• Staffing for Memory Care:
        • Minimum on-site staffing ratio of one dementia trained direct care staff person for every 12 residents on-site during all waking hours and for every 15 residents on-site during all non-waking ours based on a monthly average.
        • Two on-site direct care staff persons at all times.
        • One registered professional nurse, licensed practical nurse, or certified medication aide on-site at all times; and
        • One registered professional nurse or licensed practical nurse on-site or available in the building at all times as follows:
          • 1-12 residents: a minimum of eight hours per week
          • 13-30 residents: a minimum of 16 hours per week
          • 31-40 residents: a minimum of 24 hours per week
          • More than 40 residents: a minimum of 40 hours per week
      • Staff Training: All staff, regardless of role, are required to have at least four hours of dementia-specific orientation within the first 30 days of working in the center. All direct care staff are required complete a minimum of 16 hours of specialized training in dementia care within the first 30 days of working independently with residents with Alzheimer’s or other dementias, and a minimum of eight hours of such specialized training in dementia care annually thereafter.
  • Administrator Licensing: HB 987 establishes a licensure requirement for assisted living community administrators and certain personal care home administrators effective July 1, 2021, within 60 days of the date of hire.  The bill also changes the name of the State board of Nursing Home Administrators to the State Board of Long-Term Care Facility Administrators, and changes the composition of the board.
  • Retaliation: HB 987 amends the “Disabled Adults and Elder Persons Protection Act” to provide that “No person shall discriminate or retaliate in any manner against: (1) Any person who makes a report pursuant to this chapter, who testifies in any judicial proceeding arising from the report, who provides protective services, who participates in an investigation, or who participates on an Adult Abuse, Neglect, and Exploitation Multidisciplinary Team under the provisions of this chapter; or (2) Any disabled adult or elder person who is the subject of a report.”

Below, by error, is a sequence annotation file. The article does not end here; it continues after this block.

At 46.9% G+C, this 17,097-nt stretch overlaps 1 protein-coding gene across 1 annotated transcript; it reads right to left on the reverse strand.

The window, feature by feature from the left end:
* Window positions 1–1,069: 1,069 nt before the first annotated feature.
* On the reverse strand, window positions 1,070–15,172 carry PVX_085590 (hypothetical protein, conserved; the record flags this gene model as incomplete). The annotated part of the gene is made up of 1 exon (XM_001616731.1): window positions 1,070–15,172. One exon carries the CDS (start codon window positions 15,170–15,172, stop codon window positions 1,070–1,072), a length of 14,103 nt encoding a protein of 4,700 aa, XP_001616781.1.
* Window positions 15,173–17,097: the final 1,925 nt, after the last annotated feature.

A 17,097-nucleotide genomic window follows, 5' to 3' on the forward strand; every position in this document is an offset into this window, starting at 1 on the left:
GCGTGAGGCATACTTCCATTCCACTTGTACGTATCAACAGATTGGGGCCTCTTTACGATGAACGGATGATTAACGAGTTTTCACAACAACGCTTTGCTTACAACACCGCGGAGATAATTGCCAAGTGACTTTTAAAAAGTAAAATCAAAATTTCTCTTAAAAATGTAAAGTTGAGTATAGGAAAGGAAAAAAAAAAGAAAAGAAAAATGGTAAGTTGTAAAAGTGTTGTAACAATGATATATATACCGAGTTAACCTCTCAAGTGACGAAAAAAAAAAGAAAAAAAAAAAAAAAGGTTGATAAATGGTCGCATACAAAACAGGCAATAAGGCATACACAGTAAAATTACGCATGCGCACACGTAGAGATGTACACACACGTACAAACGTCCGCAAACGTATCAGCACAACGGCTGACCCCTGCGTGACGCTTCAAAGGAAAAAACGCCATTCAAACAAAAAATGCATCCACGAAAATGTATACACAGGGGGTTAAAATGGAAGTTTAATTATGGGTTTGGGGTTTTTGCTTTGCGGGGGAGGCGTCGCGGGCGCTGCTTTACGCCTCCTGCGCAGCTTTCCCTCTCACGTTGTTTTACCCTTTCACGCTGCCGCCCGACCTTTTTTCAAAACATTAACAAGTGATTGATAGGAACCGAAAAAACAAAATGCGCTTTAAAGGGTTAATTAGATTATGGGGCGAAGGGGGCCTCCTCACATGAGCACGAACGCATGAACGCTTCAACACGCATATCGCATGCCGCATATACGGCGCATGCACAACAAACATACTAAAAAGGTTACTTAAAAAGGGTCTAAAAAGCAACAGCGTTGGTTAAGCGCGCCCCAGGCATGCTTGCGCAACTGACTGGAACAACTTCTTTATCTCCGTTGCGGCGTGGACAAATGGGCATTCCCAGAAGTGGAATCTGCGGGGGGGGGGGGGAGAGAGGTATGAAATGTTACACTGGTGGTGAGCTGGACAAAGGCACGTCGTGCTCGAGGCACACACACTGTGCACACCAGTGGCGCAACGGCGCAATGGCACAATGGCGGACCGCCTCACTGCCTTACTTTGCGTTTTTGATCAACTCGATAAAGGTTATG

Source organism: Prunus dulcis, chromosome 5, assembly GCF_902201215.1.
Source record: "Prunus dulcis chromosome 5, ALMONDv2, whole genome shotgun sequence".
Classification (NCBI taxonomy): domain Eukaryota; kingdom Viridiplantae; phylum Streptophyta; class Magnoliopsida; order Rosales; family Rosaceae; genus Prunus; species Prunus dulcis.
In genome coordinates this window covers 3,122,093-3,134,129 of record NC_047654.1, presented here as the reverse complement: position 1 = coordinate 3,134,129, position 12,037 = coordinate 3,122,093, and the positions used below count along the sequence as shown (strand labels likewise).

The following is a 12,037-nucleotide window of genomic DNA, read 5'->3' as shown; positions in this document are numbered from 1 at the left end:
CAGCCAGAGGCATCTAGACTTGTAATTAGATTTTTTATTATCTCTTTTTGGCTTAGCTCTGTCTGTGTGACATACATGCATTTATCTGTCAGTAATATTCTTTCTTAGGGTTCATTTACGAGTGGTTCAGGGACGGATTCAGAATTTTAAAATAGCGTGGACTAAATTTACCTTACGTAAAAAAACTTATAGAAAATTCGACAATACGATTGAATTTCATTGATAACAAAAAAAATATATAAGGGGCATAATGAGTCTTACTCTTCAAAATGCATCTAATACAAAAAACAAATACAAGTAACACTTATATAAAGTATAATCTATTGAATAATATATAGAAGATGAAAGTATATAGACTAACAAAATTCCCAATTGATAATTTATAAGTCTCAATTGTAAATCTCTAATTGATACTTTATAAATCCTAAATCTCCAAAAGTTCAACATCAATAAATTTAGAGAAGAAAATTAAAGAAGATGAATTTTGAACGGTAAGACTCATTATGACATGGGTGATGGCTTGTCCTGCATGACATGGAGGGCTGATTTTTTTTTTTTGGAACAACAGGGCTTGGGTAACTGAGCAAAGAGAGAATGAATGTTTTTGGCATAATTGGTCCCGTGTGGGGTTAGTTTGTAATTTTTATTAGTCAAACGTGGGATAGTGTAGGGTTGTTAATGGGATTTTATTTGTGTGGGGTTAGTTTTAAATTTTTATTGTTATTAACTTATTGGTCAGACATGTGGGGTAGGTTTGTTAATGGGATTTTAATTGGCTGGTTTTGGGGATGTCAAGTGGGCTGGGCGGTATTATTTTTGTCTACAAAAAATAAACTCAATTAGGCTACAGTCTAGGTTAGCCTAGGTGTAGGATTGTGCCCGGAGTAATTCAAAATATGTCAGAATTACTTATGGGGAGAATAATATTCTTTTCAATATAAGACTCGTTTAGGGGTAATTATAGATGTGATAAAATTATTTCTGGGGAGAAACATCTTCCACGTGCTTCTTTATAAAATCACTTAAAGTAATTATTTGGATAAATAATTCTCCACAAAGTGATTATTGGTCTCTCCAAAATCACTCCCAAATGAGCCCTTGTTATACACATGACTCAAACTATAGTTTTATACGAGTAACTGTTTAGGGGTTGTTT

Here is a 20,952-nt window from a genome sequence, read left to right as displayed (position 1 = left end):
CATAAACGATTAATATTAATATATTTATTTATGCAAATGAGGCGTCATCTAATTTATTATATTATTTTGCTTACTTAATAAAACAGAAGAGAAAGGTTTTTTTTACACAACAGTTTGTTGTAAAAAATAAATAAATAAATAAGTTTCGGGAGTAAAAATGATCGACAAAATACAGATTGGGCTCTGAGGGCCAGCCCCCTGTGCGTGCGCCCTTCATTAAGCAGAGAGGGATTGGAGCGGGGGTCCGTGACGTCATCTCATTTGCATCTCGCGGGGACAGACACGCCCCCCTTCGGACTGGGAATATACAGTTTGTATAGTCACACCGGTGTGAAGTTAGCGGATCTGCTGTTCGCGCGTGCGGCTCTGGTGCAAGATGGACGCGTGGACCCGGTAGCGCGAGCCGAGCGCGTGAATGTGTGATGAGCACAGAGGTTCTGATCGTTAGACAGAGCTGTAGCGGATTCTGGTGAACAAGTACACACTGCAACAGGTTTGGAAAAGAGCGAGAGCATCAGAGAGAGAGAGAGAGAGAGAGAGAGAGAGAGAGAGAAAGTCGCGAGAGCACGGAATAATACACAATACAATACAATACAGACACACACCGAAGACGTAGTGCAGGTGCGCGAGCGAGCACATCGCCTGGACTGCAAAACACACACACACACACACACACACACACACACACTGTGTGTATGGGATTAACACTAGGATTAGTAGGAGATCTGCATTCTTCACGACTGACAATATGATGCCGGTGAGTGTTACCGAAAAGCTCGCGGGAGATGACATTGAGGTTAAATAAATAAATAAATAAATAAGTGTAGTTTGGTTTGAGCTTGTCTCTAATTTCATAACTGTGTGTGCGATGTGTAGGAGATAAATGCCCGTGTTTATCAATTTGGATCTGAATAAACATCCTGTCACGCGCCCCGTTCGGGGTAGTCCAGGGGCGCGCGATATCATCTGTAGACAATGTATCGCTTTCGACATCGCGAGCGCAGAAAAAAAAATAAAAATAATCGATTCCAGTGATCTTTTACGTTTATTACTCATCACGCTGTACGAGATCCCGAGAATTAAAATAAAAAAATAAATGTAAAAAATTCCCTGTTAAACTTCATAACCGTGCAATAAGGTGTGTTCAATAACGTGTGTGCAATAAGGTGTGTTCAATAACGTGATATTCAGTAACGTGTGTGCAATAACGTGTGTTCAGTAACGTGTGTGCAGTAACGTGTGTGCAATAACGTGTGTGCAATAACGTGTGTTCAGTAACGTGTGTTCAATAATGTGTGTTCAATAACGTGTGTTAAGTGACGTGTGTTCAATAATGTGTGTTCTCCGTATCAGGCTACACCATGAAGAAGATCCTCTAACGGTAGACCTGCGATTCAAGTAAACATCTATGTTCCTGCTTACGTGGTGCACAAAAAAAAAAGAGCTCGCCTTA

• COVID-19 and Pandemic Preparedness Requirements: The Senate added language to HB 987 to address reporting of COVID-19 and pandemic preparedness, which includes the following requirements for personal care homes with 25 or more beds and assisted living communities:
    • Mandatory Baseline Testing: No later than 90 days after June 30, 2020, each resident and direct care staff person in a personal care home with 25 or more beds, an assisted living community, or a nursing home must “receive an initial baseline molecular SARS CoV-2 test as outlined by the federal Centers for Disease Control and Prevention; provided, however, that residents and direct care staff persons tested prior to [June 30, 2020] shall not be required to receive such test.”  DCH is authorized to promulgate rules and regulations to require testing.
    • Required Notifications: Inform residents and representatives of residents by 5:00 p.m. the next calendar day following either a single confirmed COVID-19 infection “or another airborne infectious disease identified by the department or the federal Centers for Disease Control and Prevention as a threat to public health, or three or more residents or staff with new onset of respiratory symptoms occurring within 72 hours of each other.” HB 987 includes specific requirements for such notification and cumulative updates.
    • PPE Supply Requirements: Maintain a minimum of a seven-day supply of certain personal protective equipment.
    • Infection Control: Maintain and provide to residents policies and procedures relating to infection control.
    • Pandemic Preparedness: Include certain pandemic response items in the facility’s disaster preparedness plan.

To view HB 987 in its entirety, please click here.